Guess what?  The great surge in gun sales that started after Obama was re-elected and then spiked when a national gun bill was pushed (but defeated) after Sandy Hook has come to a jarring end.   Smith & Wesson just announced its results for the quarter ending July 31 and earnings dropped 45% with sales revenues off by more than 20%.  The biggest revenue tumble occurred in “black” guns, aka modern sporting rifles, aka Ar-15s, aka assault rifles which, according to company documents, accounted for 87% of the total sales decline.  But even more interesting was the fact that product inventory increased by more than 20% from the end of the previous quarter, which means that more and more guns are simply sitting unsold on factory shelves.

Smith & Wesson’s stock price shot up from $2.50 in September, 2011 to $16.68 in June of this year, an increase which reflected the surge in gun demand before and particularly after the massacre at Sandy Hook.  During roughly the same period, the value of Sturm, Ruger stock also increased more than four times. These were heady days in the gun business, with a demand outrunning supply for every type of gun.

assault                But that was then and this is now.  While the gun industry tried to explain this surge as due primarily to new customers (women, millennials, urbanites) coming into the shooting marketplace, the hard, cold facts are that most of the recent sales of guns ended up in the hands of people who already owned guns and were therefore more sensitive to the possibility that gun legislation might take their precious toys away.  The NSSF recently published the results of a membership survey which claims that target shooters are increasingly younger, female and urban-based.  But the report conspicuously avoids any discussion about whether the number of people participating in target shooting is going up or down.  Here’s a hint: Smith & Wesson’s quarterly report noted that the only type of guns for which sales increased in the last quarter were small, concealable polymer pistols.  You might want to take your new pocket pistol to the range once to make sure it works, but if the NSSF considers such people to be getting into “target shooting,” then I can say that I’m following my diet between meals.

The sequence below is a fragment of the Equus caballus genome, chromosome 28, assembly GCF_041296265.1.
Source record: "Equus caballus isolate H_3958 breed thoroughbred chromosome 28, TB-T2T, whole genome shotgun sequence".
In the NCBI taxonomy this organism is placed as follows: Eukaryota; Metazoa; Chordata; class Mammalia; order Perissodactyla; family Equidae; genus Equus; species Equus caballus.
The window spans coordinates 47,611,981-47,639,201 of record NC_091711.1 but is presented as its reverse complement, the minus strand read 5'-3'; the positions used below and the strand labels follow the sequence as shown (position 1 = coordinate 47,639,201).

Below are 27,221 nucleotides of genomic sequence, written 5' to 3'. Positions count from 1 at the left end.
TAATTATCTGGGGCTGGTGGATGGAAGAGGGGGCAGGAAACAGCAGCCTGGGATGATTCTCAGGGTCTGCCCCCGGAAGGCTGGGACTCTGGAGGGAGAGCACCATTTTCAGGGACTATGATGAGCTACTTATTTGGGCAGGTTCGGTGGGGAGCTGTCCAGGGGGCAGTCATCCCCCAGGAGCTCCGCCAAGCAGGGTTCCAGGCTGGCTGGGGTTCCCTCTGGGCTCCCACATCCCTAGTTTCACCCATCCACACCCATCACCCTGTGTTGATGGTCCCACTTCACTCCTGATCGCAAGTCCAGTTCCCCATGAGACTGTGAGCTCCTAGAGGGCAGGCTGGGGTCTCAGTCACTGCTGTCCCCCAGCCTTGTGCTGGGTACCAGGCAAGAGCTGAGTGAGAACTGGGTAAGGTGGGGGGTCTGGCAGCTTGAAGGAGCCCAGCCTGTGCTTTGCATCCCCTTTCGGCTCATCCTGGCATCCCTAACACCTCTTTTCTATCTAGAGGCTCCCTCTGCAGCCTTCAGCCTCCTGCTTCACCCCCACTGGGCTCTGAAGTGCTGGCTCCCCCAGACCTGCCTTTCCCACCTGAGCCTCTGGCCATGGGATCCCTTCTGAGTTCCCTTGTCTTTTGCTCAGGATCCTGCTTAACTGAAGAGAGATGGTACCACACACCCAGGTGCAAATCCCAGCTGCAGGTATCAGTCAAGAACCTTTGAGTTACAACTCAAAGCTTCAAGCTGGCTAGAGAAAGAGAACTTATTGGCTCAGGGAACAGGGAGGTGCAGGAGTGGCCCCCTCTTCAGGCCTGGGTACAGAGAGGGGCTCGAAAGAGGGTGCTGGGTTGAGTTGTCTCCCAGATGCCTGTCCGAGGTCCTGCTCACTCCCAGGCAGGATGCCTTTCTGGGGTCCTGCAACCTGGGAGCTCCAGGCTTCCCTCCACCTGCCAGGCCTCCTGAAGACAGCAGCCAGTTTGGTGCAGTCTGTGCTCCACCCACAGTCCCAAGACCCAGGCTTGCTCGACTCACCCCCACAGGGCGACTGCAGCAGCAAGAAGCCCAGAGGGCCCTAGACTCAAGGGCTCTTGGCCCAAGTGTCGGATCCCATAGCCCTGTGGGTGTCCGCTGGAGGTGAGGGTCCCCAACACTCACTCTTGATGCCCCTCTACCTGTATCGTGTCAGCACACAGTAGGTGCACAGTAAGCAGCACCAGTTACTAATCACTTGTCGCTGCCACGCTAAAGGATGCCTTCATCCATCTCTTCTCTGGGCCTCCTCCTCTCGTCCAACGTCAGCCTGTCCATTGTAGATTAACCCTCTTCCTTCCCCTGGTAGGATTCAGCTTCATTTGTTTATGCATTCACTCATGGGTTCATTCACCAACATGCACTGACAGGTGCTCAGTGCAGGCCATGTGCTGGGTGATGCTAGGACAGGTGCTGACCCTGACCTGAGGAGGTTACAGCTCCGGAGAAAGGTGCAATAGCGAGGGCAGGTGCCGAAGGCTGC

The gun industry began pretending that assault-style rifles were “modern sporting rifles” because they were encountering resistance from family-oriented chains like Cabela’s and Dick’s Sporting Goods  who felt that black guns didn‘t have the wholesome image that stores which considered themselves to be family shopping destinations wanted to project.  I happen to be the person who, in 2009, donated the URL, which I owned, to the NSSF.  I gave them the rights to use the URL at the 2009 Shot Show and in our discussions that preceded the transfer their counsel made it clear that this was part of a marketing plan to align black guns with mainstream consumer tastes.  Given what has happened to sales of assault rifles in the last several months, it looks like the mainstream and the black gun stream have parted ways.

I’m not surprised at this recent turn of events as regards the sale of guns.  You can justify gun ownership as important for self-defense, as representing liberty and justice for all, as protecting hearth and home, but a majority of Americans don’t own guns, and the industry hasn’t been able to figure out a marketing message that explains to non-gun owners why they should change their views.  The real trick, however, is to get all the non-gun owners to be as committed about regulating guns as the gun owners are committed to making sure that more gun regulation doesn’t take place. Because there’s always the possibility that sooner or later there’s going to be another high-profile shooting and Smith & Wesson’s stock price will take off again.